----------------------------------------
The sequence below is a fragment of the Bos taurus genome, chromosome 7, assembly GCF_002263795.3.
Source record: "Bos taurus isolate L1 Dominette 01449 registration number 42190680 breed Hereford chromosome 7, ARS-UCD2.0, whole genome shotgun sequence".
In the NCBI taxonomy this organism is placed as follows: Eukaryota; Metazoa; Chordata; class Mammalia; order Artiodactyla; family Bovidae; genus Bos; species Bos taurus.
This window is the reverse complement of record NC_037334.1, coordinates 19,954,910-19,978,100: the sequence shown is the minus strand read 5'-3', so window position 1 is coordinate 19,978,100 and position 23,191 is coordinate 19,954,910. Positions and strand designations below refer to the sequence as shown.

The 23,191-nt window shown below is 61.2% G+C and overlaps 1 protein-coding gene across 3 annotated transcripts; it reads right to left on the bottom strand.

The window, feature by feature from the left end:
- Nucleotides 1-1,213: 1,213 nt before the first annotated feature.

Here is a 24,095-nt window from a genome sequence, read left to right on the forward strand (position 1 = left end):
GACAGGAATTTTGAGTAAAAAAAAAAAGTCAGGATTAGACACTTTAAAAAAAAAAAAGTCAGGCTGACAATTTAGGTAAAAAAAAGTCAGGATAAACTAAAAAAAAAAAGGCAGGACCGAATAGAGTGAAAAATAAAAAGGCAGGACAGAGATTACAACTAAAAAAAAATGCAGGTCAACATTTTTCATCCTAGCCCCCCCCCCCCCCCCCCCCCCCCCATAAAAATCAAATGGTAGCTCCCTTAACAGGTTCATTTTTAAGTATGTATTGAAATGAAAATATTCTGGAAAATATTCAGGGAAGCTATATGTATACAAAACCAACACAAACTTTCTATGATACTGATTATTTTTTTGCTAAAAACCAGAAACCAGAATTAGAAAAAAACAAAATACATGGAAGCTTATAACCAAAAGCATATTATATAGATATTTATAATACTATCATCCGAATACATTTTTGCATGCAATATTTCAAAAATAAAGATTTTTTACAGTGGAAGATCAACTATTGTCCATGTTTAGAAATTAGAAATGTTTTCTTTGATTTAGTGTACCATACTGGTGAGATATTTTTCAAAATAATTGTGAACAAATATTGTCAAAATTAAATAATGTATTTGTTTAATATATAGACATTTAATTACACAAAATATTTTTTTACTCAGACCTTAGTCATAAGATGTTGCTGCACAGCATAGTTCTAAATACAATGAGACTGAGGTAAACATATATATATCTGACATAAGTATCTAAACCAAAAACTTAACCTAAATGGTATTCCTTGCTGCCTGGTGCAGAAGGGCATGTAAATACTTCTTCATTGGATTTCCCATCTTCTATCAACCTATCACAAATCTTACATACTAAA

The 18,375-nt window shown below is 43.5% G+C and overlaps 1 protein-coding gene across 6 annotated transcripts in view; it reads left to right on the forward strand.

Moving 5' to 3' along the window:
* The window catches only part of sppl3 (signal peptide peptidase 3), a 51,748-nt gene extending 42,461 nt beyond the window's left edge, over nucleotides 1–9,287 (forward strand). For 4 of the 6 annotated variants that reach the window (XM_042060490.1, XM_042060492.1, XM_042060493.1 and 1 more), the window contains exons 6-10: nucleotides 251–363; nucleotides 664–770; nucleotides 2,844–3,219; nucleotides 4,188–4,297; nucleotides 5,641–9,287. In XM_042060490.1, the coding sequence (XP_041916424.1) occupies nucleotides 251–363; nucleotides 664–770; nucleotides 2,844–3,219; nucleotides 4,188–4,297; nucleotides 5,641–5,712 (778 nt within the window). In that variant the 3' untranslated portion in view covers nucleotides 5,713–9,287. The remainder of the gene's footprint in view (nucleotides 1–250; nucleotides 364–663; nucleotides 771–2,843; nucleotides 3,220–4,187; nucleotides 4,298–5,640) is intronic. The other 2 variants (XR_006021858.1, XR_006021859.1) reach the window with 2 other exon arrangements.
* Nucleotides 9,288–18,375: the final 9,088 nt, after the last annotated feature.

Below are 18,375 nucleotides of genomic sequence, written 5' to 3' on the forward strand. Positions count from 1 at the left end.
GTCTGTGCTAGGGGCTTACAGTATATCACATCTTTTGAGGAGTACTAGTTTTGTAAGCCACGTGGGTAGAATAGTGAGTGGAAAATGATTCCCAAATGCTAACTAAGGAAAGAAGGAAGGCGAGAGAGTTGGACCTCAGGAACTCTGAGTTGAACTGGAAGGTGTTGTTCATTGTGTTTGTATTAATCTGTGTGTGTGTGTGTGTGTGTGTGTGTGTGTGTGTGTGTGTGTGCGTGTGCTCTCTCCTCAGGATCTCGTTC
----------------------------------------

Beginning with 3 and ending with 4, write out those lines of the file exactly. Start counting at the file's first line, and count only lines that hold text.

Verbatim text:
In the NCBI taxonomy this organism is placed as follows: Eukaryota; Metazoa; Chordata; class Mammalia; order Artiodactyla; family Bovidae; genus Bos; species Bos taurus.
This window is the reverse complement of record NC_037334.1, coordinates 19,954,910-19,978,100: the sequence shown is the minus strand read 5'-3', so window position 1 is coordinate 19,978,100 and position 23,191 is coordinate 19,954,910. Positions and strand designations below refer to the sequence as shown.